Previous Challenge Entry (Level 4 – Masters)
Topic: Write a Coming OF AGE short story (11/20/14)
- TITLE: Jake's Long Walk
By Yvonne Blake
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“I know just the place to get the perfect tree.” Grandpa pushed a branch that hung over the path. “I saw it near the beaver pond.”
“A beaver pond?”
“Yes, their dam stretches for a hundred feet or more.”
Jake didn’t remember it, but it had been eight years since they last visited the farm. This year, his mom had insisted he experience a real old-fashioned Thanksgiving, like she remembered as a girl. While she and Grandma baked pies, Grandpa took Jake to find a Christmas tree.
“When I was a boy, my brother Tom and I used to get our trees. We’d look for one that was straight, with lots of branches and not too much sap.”
It was hard to imagine Grandpa as a young boy.
He talked on and on about their boyhood adventures – of their finding a porcupine, shooting turkeys, and camping in the middle of the winter when they nearly froze. Jake felt like he was going to freeze today. My toes are so cold, they’re going to fall off. It never got this cold in California.
“How much farther is it?”
“We’re almost there, Tom.”
His grandfather turned and looked in his face. “Oh, yes . . . Jake. You should have worn boots, whatever your name is.”
They trudged through fields, crossed streams, and scrambled through thick brush. Every few minutes, Grandpa stopped and looked back the way they had come. He found a fallen branch to use as a walking stick. When they crested a hill, Grandpa sat down on a big rock. His cheeks were red, and he wheezed as he breathed.
It was a pretty view, but all Jake could see were trees in every direction – some evergreens, but mostly bare branches. “Where is the beaver pond?”
Grandpa stood up and looked around. “The land looks different, but things change. I’m sure it must be around here.” He grabbed his stick and held out his hand for Jake to help him up.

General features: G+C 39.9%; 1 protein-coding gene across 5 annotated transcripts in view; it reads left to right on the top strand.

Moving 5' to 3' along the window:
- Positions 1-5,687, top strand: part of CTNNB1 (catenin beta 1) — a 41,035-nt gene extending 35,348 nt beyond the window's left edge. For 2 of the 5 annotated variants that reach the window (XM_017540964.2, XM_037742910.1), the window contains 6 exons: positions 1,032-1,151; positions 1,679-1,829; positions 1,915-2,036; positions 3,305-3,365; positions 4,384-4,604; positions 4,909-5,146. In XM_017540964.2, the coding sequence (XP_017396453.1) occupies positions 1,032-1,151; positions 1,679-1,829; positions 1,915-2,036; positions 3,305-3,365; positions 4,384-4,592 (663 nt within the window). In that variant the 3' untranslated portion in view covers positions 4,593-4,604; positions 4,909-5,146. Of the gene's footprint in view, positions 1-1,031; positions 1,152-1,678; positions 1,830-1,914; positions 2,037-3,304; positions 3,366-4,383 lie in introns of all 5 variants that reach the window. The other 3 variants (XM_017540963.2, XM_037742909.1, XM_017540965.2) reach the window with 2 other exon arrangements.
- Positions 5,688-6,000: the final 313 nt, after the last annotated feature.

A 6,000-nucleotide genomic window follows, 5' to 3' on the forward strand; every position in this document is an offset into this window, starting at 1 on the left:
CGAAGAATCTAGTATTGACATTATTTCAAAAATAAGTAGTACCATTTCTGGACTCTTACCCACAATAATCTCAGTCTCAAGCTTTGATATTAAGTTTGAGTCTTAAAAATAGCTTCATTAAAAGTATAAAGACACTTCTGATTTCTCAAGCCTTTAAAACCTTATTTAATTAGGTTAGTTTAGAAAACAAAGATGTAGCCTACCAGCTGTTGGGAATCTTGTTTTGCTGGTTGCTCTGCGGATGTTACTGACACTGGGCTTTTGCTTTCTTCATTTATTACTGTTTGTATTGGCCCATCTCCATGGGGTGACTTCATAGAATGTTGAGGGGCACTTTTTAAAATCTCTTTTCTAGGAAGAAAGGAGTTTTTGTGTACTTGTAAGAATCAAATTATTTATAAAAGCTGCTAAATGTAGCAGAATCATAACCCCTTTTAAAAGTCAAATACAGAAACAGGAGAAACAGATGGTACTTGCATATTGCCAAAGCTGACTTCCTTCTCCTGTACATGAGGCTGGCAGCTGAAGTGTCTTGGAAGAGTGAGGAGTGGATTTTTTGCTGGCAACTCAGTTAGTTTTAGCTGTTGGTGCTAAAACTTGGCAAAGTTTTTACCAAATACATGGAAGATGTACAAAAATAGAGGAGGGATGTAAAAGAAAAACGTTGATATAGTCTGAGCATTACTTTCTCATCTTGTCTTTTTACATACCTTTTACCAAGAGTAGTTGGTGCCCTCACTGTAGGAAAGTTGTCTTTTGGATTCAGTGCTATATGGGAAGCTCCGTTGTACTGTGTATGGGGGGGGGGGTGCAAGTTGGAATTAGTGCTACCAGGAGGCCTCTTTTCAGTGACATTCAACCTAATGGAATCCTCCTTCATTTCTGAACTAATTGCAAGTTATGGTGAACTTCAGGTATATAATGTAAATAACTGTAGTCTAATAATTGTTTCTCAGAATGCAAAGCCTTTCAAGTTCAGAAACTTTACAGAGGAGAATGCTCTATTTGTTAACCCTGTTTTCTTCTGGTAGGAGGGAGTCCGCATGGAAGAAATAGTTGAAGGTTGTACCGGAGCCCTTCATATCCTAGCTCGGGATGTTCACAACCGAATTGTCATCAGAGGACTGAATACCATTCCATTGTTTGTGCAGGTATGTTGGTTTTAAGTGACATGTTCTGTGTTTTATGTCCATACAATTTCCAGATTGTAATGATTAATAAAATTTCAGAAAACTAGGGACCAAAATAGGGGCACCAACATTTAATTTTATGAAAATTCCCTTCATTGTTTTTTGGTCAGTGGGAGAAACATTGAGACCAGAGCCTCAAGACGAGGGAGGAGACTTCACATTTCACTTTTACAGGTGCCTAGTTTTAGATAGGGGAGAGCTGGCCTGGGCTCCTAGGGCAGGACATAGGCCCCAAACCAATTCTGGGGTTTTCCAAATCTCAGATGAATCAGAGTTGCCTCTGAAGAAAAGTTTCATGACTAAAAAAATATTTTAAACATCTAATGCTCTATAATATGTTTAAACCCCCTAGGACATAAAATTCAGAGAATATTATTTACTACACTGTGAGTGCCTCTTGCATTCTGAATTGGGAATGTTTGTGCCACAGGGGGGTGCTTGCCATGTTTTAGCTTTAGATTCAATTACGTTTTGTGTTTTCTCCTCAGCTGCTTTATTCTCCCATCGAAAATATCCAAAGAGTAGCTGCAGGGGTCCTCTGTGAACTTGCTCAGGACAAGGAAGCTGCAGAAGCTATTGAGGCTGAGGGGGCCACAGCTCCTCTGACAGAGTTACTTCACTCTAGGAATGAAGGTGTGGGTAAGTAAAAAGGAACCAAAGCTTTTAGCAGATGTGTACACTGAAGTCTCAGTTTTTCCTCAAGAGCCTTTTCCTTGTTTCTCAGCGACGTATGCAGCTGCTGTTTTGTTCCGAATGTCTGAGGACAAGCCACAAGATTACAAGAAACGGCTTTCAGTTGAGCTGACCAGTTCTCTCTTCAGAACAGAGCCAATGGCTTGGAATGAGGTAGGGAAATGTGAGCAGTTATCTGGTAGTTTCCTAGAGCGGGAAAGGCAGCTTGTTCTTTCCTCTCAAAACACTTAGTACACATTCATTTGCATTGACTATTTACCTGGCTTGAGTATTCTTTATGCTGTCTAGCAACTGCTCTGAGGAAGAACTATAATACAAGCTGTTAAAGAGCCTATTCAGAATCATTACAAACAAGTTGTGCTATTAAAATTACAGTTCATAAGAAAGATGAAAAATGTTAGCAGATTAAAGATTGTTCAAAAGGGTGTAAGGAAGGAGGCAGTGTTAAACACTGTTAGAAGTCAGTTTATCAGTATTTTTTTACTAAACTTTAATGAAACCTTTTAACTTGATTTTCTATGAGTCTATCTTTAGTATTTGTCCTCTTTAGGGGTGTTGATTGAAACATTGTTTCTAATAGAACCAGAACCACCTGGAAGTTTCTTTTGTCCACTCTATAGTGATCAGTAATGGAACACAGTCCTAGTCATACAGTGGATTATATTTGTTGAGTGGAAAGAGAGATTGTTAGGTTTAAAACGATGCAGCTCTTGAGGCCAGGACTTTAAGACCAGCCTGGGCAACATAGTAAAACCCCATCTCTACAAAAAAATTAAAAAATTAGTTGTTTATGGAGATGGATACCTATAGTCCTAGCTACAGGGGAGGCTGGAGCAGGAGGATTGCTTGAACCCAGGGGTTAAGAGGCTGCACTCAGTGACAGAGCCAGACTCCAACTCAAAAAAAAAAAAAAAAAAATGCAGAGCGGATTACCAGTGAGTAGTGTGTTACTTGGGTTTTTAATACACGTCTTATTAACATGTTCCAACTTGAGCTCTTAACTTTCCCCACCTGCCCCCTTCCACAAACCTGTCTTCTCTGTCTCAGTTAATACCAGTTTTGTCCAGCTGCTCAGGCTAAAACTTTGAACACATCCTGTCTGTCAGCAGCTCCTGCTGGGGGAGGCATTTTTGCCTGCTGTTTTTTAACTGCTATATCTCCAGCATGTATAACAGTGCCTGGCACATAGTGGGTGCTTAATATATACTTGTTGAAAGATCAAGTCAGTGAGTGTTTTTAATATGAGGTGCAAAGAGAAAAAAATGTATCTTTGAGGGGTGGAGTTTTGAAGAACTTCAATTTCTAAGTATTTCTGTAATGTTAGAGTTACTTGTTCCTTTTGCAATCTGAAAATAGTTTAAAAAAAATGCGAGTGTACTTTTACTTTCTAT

After another hour or so, Jake noticed that even though the sky had been overcast all day, it seemed to be a little darker. He couldn’t really tell which way the sun was setting.
Grandpa stopped again. He stared into the woods. “Tom, are we almost home? I’m getting tired.”
Jake’s heart gave a lurch. “Grandpa, it’s me - Jake.”
His grandfather stared at him with a stranger’s eyes and didn’t answer.
“Are you okay, Grandpa?”
The old man sat on a log and coughed. He rubbed his hand over his face, as if waking from a dream. In a small whimper, he said, “I don’t know where I am.” His pale eyes glistened with tears.
"Grandpa, it’s late. We need to go back.”
“I don’t know how to get back.” He looked up at Jake. “Will you take me home?”
Jake’s mind raced through stories he’d read about people being lost in the woods. His heart pounded. He was a kid from San Diego. What did he know about building a fire or finding shelter? He didn’t even know which way to find help. He checked his cell phone – 4:52 . . . and no signal. I can't even call 911.
Jake closed his eyes and breathed a prayer. Lord, help me. I don’t know what to do. He helped his grandfather up. “We can’t stay here. It’s getting dark and cold. Let’s try to backtrack the way we came.”
Grandpa put one hand on Jake’s shoulder, and they crunched back through the old dry leaves. Jake stopped. He thought he heard something. Yes! - a train whistle. That meant it was crossing a road. He turned in that direction.
The trees gave way to an open meadow. A large pine stood silhouetted against the indigo evening sky. Jake knew they would have to stop soon. He heard a twig snap, and a large buck stepped into the meadow. Grandpa coughed again. The deer turned its head and bolted away.
A gun shot cracked the evening stillness.
Jake jumped. A hunter! He ran into the meadow, waving his arms. “Mister, whoever you are, we’re lost. Help us!”
Something crashed through the underbrush toward them - an answer to prayer clothed in blaze orange.
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